Monday, November 10, 2014

Website updates

I'm going to start working on some updates to the website very soon. My plan is to make the site easier for new users to navigate, and make the content easier to read. I do not indent to change the web style, although you may see some very minor tweaks.

So, what's on my to-do list? A few things:

  • Migrating Press releases, News items, and Tech items into the Wiki. This is also a good opportunity to remove stale content (advice that is no longer correct or relevant.)
  • Updating the Wiki front page to make it easier to find what you are looking for.
  • Cleaning up the Software list.
  • Trimming the Links page.

Interested in helping out? I really could use some help in moving content into the Wiki. If you had an account on the Wiki before, you may need to contact me to re-activate it for you; accounts were re-set when SourceForge retired the Wiki service, and we had to run our own. If you don't have a Wiki account, let me know and I can set one up for you.

I am also looking to standardize and re-categorize the FreeDOS software list. My goal is to eliminate any non-free software from the FreeDOS software list. For example: Ndn does not provide source code; does this belong in FreeDOS? We included these programs long ago because they were technically "free" but not "Free"—they allowed people to redistribute the programs, but did not provide source code. At the time, we didn't have other Free programs to cover the functionality, or the program was likely a popular one. But times have changed; it's time to clean up the software list and make sure that FreeDOS is truly Free.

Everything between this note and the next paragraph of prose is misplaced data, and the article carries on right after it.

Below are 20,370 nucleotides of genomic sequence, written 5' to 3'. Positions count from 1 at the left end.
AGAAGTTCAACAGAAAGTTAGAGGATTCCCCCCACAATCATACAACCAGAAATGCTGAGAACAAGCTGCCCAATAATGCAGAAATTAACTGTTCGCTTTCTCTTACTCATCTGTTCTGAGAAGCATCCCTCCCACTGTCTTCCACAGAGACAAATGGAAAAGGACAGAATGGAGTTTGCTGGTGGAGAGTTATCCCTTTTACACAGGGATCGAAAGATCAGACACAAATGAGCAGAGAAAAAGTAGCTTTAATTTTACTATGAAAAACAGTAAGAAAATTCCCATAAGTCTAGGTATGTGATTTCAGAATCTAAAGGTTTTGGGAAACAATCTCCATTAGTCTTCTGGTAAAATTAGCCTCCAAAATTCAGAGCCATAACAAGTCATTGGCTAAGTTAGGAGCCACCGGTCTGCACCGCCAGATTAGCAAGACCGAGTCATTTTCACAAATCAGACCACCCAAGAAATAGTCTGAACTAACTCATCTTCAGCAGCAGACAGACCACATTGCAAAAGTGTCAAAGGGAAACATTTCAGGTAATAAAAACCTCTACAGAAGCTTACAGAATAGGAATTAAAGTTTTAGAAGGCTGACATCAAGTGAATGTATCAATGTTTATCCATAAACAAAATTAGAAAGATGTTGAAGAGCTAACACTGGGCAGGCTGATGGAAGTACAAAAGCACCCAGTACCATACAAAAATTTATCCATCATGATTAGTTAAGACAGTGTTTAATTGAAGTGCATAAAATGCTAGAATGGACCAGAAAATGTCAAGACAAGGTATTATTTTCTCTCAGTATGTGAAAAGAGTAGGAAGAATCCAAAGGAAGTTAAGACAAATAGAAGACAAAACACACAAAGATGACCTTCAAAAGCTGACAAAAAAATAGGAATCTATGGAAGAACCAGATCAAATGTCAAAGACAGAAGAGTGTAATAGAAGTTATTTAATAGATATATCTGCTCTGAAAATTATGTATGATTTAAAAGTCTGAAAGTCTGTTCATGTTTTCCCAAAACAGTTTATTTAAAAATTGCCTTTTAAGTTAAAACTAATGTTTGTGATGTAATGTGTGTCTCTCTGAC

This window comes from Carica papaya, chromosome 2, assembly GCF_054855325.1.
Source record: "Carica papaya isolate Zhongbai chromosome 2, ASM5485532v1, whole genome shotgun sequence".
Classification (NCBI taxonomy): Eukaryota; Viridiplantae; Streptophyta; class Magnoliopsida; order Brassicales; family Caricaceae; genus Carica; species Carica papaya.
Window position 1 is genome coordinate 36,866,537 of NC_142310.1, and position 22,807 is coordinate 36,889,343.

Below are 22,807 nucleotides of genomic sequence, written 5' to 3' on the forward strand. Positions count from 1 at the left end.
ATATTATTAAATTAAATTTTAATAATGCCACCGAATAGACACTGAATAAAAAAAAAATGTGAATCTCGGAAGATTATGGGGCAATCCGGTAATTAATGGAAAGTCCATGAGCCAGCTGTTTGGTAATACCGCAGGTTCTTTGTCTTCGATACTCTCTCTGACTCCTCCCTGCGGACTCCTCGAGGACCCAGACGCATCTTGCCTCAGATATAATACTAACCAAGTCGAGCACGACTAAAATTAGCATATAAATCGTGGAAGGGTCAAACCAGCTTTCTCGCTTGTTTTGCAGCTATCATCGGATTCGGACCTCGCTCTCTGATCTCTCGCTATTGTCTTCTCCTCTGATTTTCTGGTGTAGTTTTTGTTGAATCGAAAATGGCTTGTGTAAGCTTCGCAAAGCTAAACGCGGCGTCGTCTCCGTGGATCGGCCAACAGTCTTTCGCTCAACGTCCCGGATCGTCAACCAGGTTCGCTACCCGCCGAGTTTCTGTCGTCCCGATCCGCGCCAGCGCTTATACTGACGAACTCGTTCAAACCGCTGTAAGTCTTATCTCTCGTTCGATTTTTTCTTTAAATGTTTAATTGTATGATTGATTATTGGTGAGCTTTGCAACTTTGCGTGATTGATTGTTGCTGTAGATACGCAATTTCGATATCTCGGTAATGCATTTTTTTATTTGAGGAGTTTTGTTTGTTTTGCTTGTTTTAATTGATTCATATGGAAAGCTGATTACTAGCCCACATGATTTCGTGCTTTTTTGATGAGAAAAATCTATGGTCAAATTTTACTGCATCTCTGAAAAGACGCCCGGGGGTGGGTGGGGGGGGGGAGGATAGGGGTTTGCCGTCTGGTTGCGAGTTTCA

The next version of FreeDOS (when we get there) should include all software sets, so everything needs to be free, no matter if it is in Base or another set. This cleanup will be a process, and I will be sure to talk about it on the email list so others can help replace these programs with free versions. My priority is to look at the list and remove anything that is "closed source," then see where that leaves us. I'll decide next steps from there.

Sunday, September 14, 2014

Contributing to free software

As you probably know, I am the IT Director and Campus CIO at the University of Minnesota Morris. Over the weekend, Morris hosted a special event to help students learn about free and open source software. In partnership with OpenHatch, the event was titled "Open Source Comes to Campus" and provided an introduction to open source software, including a career panel, and hands-on opportunities to contribute to open source software projects.

During the afternoon workshop, I led several small groups in contributing to their first open source software projects. In my case, we helped out with FreeDOS. During the afternoon, we contributed in two major ways:

With help from Emily, Josh, and Alek, we migrated old web pages into the FreeDOS Wiki. The overall project to convert old content will take weeks or months, and this workshop provided a great kick-off for our documentation clean-up efforts.

Daniel refactored the web code for the FreeDOS News page, which also feeds the news items on the FreeDOS website. Daniel made an immediate and lasting improvement to the FreeDOS website. Behind the scenes, the news code needed to be cleaned up. Daniel's fixes also allow visitors to link directly to a news item, necessary for sharing on Facebook and Twitter.